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Numerical Simulation Of Interannual Variations Of Global Air-Sea Carbon Fluxes

Posted on:2013-12-09Degree:MasterType:Thesis
Country:ChinaCandidate:Q ZhaoFull Text:PDF
GTID:2230330371484539Subject:Development and utilization of climate resources
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The ocean is an important carbon sink in the global CO2. While the size of the sinks and their changes over time still there is a big debate. Atmospheric Sciences and global ocean carbon cycle model to explore the inter-annual variation of the air-sea carbon flux.In order to study the simulation capability of the ocean general circulation model LICOM (1.0) developed by the Institute of Atmospheric Physics, using CFC-11as a tracer and five different formulas of the air-sea gas transfer velocity, the global oceanic uptake of CFC-11is simulated from1944to2007under the forcing of climatological monthly mean data. The difference in gas transfer velocity derived from different formulas is discussed, and surface CFC-11concentrations, air-sea CFC-11fluxes, total water column inventory, cumulative uptake and vertical distributions are analyzed, respectively. The simulated results show that the air-sea gas transfer velocity of Wanninkhof (1992) formula is more suitable for the physical ocean model simulation of CFC-11. It is known from the relative difference in change of CFC-11uptake from different experiments that for a short time period (10years) from the beginning of the simulation, the sensitivity of CFC-11uptake to air-sea gas transfer velocity is greater, while during a long-term simulation, the oceanic uptake of tracers is probably more dependent on the physical model.With the use of biogeochemical processes coupled to the global ocean circulation model, and the air-sea gas transfer velocity formula of Wanninkhof (1992), before and after the industrial revolution the global ocean carbon cycle is simulated with the forcing of the NCEP interannually varying monthly mean atmospheric data. The model basically reproduces the observed distribution characteristics sea surface dissolved inorganic carbon and air-sea carbon flux during these two periods.Interannual variations of air-sea carbon fluxes are studied from1948to2009. Our model well reflects the interannual variations of sea surface temperature (SST), air-sea carbon flux, and so on. An analysis of the correlation between the air-sea flux and SST in the three different regions (equatorial region (14°S-14°N) and the southern and northern hemisphere regions) shows that ENSO events make a significant contribution to the global air-sea carbon fluxes, and interannual variations of the global air-sea carbon flux mainly depend on the equatorial region. Through the correction analysis between SST and the carbon flux in the6major regions of global oceans, it is obtained that the uptake of anthropogenic CO2in the equatorial Pacific region reveals an increasing trend, whereas the growth rate of the carbon flux in the Southern Ocean is gradually reduced, but still has not reached saturation. Finally, by the correlation analysis between the carbon flux anomaly in6major regions and the NIN03SST anomaly, it is known that the influence of the NIN03region on the global ocean is mainly reflected in the equatorial Pacific region, the North Pacific and Southern Ocean, and the impact on the equatorial Atlantic region, the North Atlantic and the Indian Ocean is small. Equatorial Pacific and North Pacific air-sea carbon fluxes have the highest correlation with SST, when the flux lags behind SST for about two months, while in the Southern Ocean the highest correlation occurs with8month lag.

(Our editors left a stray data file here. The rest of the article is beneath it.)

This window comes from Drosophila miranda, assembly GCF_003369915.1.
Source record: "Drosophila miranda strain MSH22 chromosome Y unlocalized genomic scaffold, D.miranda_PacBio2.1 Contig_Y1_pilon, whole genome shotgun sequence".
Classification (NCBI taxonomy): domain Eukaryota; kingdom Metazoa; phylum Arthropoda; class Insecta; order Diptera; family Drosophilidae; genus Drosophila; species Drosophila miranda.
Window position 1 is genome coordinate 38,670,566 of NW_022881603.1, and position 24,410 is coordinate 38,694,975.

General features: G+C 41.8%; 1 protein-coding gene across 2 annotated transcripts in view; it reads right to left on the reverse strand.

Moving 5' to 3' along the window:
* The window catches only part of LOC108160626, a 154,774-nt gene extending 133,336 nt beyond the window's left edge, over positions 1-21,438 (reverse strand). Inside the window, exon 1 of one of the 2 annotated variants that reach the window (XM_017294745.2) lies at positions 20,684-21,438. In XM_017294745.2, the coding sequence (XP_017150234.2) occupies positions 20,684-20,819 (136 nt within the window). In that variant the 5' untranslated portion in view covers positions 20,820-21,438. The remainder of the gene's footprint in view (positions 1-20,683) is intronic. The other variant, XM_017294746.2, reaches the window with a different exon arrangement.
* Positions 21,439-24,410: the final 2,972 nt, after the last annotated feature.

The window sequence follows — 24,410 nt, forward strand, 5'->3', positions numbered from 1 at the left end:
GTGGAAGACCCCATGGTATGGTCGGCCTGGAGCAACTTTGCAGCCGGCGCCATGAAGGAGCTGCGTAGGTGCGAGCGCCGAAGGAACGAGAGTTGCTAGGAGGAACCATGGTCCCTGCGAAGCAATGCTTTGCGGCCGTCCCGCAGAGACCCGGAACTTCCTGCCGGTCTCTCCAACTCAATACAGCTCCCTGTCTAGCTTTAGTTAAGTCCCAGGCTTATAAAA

Keywords/Search Tags:global air-sea carbon flux, biogeochemical model, passive tracer, climate change
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